By David Dean on April 1, 2016

In February 2016, the United States Court of Appeals for the Second Circuit upheld dismissal of an out-of-state corporate defendant for lack of personal jurisdiction in an asbestos case, Brown v. Lockheed Martin Corp., No. 14-4083 (2nd Cir. Feb. 28, 2016).  courtIn finding that the Connecticut District Court could not exercise personal jurisdiction over defendant Lockheed Martin Corp., the Court rejected plaintiff’s argument that Lockheed’s registration to do business in Connecticut constituted consent to jurisdiction.

Conceding that there was no basis for specific personal jurisdiction—since plaintiff was a resident of Alabama and none of the alleged injuries occurred in Connecticut—plaintiff argued instead that Lockheed was subject to the general jurisdiction of the Connecticut district court.  General, or “all purpose,” jurisdiction allows a plaintiff to bring any and all claims against a defendant—even those wholly unrelated to the forum state.  In Daimler AG v. Bauman, 134 S. Ct. 746 (2014), the United States Supreme Court set forth a demanding standard for when a foreign corporation is amenable to general jurisdiction.  The Court held that the exercise of general jurisdiction comports with Due Process only when the corporation’s contacts render it “essentially at home” in the forum state.  The Court emphasized that, apart from exceptional cases, a corporation is “at home” only in its state of incorporation and its principal place of business.  Since the Daimler decision, plaintiffs have heavily relied on the “consent” argument to defeat challenges to general jurisdiction.

The Brown plaintiff argued that Lockheed was subject to general jurisdiction on two alternative grounds.  First, plaintiff maintained that Lockheed’s contacts with Connecticut were sufficient to render it “essentially at home” in the state, satisfying the standard established in Daimler.  Alternatively, plaintiff argued that Lockheed’s designation of an agent for service of process in Connecticut, and registration to do business in the state, constituted consent to the general jurisdiction of the district court.

The Second Circuit quickly dispensed with plaintiff’s minimum contacts argument. The Court “comfortably” concluded that Lockheed’s contacts with the state were insufficient to meet the “high bar” for general jurisdiction established by the Supreme Court in Daimler.  The Court emphasized that, under Daimler’s rubric, contacts with the forum state should be considered not just in absolute terms, but in proportion to the corporation’s total activities.  For example, although Lockheed employed 30 to 70 people in Connecticut, and derived $160 million in revenue from the state during the relevant period, this amounted to only 0.05% of its total workforce, and never more than 0.107% of its annual revenue.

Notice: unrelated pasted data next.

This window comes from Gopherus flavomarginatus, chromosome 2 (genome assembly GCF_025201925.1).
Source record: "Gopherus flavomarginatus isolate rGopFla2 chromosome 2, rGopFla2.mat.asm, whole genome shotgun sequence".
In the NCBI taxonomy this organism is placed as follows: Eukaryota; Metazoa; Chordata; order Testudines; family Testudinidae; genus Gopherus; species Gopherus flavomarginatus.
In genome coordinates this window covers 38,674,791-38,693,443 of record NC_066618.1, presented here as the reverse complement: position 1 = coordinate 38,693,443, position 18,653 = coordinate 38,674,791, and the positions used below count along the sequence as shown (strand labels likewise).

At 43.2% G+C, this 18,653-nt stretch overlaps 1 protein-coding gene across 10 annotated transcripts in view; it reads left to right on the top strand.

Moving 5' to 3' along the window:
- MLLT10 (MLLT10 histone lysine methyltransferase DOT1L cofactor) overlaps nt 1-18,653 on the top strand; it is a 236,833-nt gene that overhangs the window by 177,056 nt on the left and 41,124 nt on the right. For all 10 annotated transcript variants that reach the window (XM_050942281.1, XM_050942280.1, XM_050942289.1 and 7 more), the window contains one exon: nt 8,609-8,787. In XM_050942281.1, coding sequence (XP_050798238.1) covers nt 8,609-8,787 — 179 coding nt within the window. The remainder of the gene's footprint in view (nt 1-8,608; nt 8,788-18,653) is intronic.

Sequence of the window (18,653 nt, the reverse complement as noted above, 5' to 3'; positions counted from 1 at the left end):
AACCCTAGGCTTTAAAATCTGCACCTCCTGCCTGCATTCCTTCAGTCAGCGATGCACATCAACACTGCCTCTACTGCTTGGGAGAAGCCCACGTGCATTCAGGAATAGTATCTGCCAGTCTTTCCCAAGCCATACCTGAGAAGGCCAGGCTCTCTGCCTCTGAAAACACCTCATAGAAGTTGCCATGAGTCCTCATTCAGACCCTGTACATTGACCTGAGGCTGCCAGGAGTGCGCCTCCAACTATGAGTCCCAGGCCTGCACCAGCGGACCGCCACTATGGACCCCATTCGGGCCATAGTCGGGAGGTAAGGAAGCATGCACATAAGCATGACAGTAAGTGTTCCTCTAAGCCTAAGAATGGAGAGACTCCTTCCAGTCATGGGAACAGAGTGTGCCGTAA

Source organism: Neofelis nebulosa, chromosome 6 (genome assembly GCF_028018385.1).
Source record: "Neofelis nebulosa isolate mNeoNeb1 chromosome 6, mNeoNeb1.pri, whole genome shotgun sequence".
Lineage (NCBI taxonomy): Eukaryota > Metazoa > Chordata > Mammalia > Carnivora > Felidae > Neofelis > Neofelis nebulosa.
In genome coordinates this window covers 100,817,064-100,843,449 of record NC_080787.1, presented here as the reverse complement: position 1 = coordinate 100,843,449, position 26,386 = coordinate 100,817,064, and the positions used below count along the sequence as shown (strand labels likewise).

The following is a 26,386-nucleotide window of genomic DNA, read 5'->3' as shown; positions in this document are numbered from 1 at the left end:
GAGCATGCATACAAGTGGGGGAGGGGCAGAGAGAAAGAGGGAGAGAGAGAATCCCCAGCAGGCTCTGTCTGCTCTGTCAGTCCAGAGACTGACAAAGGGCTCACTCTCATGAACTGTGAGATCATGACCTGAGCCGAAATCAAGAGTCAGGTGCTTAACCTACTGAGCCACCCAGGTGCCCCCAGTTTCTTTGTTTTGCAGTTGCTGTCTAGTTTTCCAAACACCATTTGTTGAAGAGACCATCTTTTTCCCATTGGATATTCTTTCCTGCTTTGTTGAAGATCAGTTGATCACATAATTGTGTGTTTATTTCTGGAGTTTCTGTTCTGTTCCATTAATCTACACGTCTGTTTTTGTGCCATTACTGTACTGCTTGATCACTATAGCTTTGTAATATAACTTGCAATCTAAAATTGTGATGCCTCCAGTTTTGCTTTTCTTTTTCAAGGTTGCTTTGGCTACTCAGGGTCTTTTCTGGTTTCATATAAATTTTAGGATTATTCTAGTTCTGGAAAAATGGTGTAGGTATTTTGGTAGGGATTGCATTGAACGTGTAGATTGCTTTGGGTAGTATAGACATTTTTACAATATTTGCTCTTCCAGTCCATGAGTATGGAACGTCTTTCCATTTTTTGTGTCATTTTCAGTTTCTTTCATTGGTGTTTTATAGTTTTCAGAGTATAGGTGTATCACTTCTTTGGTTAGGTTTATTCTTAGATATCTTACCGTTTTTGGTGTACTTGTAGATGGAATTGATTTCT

The District Court rejected plaintiff’s consent argument on constitutional grounds, holding that it would violate Due Process to equate registration to do business with consent to general jurisdiction. The Second Circuit ultimately resolved the case without reaching the constitutional question, and instead issued a narrower holding based on statutory interpretation.  The Court determined that Connecticut law was “ambiguous” as to whether registration or appointment of an agent for service of process constituted consent to jurisdiction.  Absent clear statutory language or case law, the Court opted to interpret the statute narrowly, applying the principle of constitutional avoidance.  The Court “cautioned” that a broader interpretation of the statute would “implicate Due Process and other constitutional concerns.”

The Second Circuit issued a strongly-worded rebuke of plaintiff’s suggestion that a Due Process inquiry is unnecessary where a corporation has “consented” to jurisdiction by registering to do business:

If mere registration . . . sufficed to confer general jurisdiction by implicit consent, every corporation would be subject to general jurisdiction in every state in which it registered, and Daimler’s ruling would be robbed of meaning by a back‐door thief.

Several jurisdictions continue to wrestle with personal jurisdiction in asbestos cases, and we expect to see more case law on this issue emerge.